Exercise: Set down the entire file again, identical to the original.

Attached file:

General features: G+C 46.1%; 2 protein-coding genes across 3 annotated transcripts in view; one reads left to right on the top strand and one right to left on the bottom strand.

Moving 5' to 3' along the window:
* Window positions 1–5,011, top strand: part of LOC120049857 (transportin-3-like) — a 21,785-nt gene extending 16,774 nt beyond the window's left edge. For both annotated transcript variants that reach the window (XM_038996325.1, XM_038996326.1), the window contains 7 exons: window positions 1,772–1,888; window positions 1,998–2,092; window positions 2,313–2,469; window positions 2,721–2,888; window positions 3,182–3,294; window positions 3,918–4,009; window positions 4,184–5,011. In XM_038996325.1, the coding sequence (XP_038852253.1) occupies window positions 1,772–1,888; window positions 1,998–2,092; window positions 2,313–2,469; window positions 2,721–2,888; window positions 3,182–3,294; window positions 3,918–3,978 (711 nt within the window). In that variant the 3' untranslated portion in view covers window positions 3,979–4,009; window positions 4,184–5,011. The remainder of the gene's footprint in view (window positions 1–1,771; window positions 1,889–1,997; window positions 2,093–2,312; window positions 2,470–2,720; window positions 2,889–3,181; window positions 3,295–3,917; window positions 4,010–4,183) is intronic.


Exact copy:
General features: G+C 46.1%; 2 protein-coding genes across 3 annotated transcripts in view; one reads left to right on the top strand and one right to left on the bottom strand.

Moving 5' to 3' along the window:
* Window positions 1–5,011, top strand: part of LOC120049857 (transportin-3-like) — a 21,785-nt gene extending 16,774 nt beyond the window's left edge. For both annotated transcript variants that reach the window (XM_038996325.1, XM_038996326.1), the window contains 7 exons: window positions 1,772–1,888; window positions 1,998–2,092; window positions 2,313–2,469; window positions 2,721–2,888; window positions 3,182–3,294; window positions 3,918–4,009; window positions 4,184–5,011. In XM_038996325.1, the coding sequence (XP_038852253.1) occupies window positions 1,772–1,888; window positions 1,998–2,092; window positions 2,313–2,469; window positions 2,721–2,888; window positions 3,182–3,294; window positions 3,918–3,978 (711 nt within the window). In that variant the 3' untranslated portion in view covers window positions 3,979–4,009; window positions 4,184–5,011. The remainder of the gene's footprint in view (window positions 1–1,771; window positions 1,889–1,997; window positions 2,093–2,312; window positions 2,470–2,720; window positions 2,889–3,181; window positions 3,295–3,917; window positions 4,010–4,183) is intronic.